Italy’s economic development minister Federica Guidi resigned Thursday after being accused of pressuring for the approval of an amendment. She is the 14th minister to resign since 2008. But does the prime minister have the power to remove his cabinet members? Has it ever happened?
For the past week all that newspapers have been talking about is the resignation of Federica Guidi as minister of economic development. She communicated her desition through a letter to premier Matteo Renzi. The issue sparked a heated debate, and is the chance to analyze a very recurrent matter discussed in Italy: the powers and responsibilities of prime minister.
Art. 92 – Italian constitution – The Government of the Republic is made up of the President of the Council of Ministers and the Ministers who together form the Council of Ministers. The President of the Republic nominates the President of the Council of Ministers and, on his proposal, the Ministers.
The question at hand is very simple: can the premier remove one of his ministers? Constitutionally the answer is no, since formally he is only recognized the power to propose cabinet members to the president of the Republic. Differently from other countries, such as Germany and Spain, the head of the Italian government can only propose candidates, but not propose their removal.
Are there other ways to make sure ministers end their term ahead of time? Once again the constitution is quite vague on the matter:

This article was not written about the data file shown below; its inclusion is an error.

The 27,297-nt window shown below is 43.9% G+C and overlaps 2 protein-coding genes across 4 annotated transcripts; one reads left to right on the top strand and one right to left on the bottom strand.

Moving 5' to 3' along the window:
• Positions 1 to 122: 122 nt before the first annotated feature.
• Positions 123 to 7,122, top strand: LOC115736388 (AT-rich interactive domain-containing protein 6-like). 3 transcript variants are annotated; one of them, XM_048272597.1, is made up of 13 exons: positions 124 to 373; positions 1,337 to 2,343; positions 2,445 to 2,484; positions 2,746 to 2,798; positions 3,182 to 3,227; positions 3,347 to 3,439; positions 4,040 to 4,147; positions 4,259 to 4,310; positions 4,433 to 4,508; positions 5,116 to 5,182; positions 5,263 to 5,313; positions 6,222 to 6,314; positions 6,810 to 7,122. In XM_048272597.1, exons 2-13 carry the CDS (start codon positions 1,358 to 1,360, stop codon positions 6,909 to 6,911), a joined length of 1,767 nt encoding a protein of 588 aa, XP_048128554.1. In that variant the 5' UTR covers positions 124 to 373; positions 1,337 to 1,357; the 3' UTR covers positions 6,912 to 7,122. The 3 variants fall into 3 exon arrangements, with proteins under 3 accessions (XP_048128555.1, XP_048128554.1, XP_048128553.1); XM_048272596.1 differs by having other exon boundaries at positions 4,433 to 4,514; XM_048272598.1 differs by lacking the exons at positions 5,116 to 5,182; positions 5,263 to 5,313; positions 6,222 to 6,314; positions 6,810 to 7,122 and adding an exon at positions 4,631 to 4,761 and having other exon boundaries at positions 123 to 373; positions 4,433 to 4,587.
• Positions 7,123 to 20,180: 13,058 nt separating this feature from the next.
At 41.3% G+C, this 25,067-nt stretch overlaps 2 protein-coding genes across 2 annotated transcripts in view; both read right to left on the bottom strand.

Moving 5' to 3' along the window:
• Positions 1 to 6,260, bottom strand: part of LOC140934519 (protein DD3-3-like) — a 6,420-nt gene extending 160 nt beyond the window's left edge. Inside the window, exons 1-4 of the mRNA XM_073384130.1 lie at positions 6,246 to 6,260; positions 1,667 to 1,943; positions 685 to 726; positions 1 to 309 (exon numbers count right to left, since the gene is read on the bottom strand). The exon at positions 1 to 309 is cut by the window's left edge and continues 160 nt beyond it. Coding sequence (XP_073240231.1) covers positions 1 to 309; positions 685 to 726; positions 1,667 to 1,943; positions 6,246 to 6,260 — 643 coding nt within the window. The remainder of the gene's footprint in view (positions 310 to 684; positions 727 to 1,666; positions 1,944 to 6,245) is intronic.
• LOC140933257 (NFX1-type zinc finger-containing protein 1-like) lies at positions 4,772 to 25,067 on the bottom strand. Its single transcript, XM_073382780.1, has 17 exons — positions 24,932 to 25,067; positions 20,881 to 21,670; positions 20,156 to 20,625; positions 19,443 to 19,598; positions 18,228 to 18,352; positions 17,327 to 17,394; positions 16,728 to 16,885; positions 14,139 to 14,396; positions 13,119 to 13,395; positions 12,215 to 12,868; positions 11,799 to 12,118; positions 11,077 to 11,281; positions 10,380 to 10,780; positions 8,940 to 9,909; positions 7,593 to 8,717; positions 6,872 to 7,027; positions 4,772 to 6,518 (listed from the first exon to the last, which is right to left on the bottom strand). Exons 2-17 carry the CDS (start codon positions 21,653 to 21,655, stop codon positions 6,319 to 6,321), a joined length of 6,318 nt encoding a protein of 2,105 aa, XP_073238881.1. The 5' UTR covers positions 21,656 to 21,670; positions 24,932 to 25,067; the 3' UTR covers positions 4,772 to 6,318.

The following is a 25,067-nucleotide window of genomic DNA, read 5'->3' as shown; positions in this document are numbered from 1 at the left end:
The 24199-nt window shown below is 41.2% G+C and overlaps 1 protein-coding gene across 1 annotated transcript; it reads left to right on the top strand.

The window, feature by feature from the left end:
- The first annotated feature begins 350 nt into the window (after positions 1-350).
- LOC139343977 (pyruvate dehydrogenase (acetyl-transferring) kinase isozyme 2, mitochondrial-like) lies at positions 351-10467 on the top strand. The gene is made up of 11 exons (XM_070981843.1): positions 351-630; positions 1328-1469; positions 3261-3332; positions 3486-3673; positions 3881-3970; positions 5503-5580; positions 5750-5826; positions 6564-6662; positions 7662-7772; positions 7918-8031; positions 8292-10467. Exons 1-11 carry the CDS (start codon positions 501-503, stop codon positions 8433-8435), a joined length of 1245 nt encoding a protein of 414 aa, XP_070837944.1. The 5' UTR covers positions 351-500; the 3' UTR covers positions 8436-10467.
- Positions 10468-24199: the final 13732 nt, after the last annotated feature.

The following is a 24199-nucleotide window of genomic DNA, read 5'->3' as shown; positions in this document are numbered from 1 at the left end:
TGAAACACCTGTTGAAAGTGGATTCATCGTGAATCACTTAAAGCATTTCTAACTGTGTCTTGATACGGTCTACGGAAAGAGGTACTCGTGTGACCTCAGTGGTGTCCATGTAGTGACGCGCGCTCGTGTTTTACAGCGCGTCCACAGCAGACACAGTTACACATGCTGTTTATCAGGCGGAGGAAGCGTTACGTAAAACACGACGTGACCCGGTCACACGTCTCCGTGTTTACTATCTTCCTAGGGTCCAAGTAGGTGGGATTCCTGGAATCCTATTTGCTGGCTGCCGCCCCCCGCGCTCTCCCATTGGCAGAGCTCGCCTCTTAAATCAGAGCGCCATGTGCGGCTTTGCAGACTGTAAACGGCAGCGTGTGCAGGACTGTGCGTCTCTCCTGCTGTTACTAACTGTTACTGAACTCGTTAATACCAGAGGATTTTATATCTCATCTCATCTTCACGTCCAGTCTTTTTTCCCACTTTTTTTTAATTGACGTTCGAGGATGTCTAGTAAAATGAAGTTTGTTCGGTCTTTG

Art. 94 – Italian constitution – The Government must have the confidence of both Houses. Each House grants or withdraws its confidence through a motion setting out its reasons and that is voted on by roll-call. Within ten days of its formation the Government shall come before the Houses to seek their confidence. An opposing vote by one or both the Houses against a Government proposal does not entail the obligation to resign. A motion of no-confidence must be signed by at least one tenth of the members of the House and cannot be debated until at least three days after its introduction.
In 1985 the rules of procedures of the parliament were modified, in order to formally allow members of parliament to propose a vote of no confidence for a single minister. Though many votes took place, only once (in 1995) parliament actually managed to remove a minister following this procedure.
Since the prime minister cannot remove his ministers, and since it is almost impossibile for parliament to pass a vote of no confidence, the only true way to make sure a minister ends his term ahead of time is through resignation. Federica Guidi is the last of many members of government who decided to quit their job. Since 2008, fourteen ministers resigned, most of them (43%) for judicial matters and public scandals.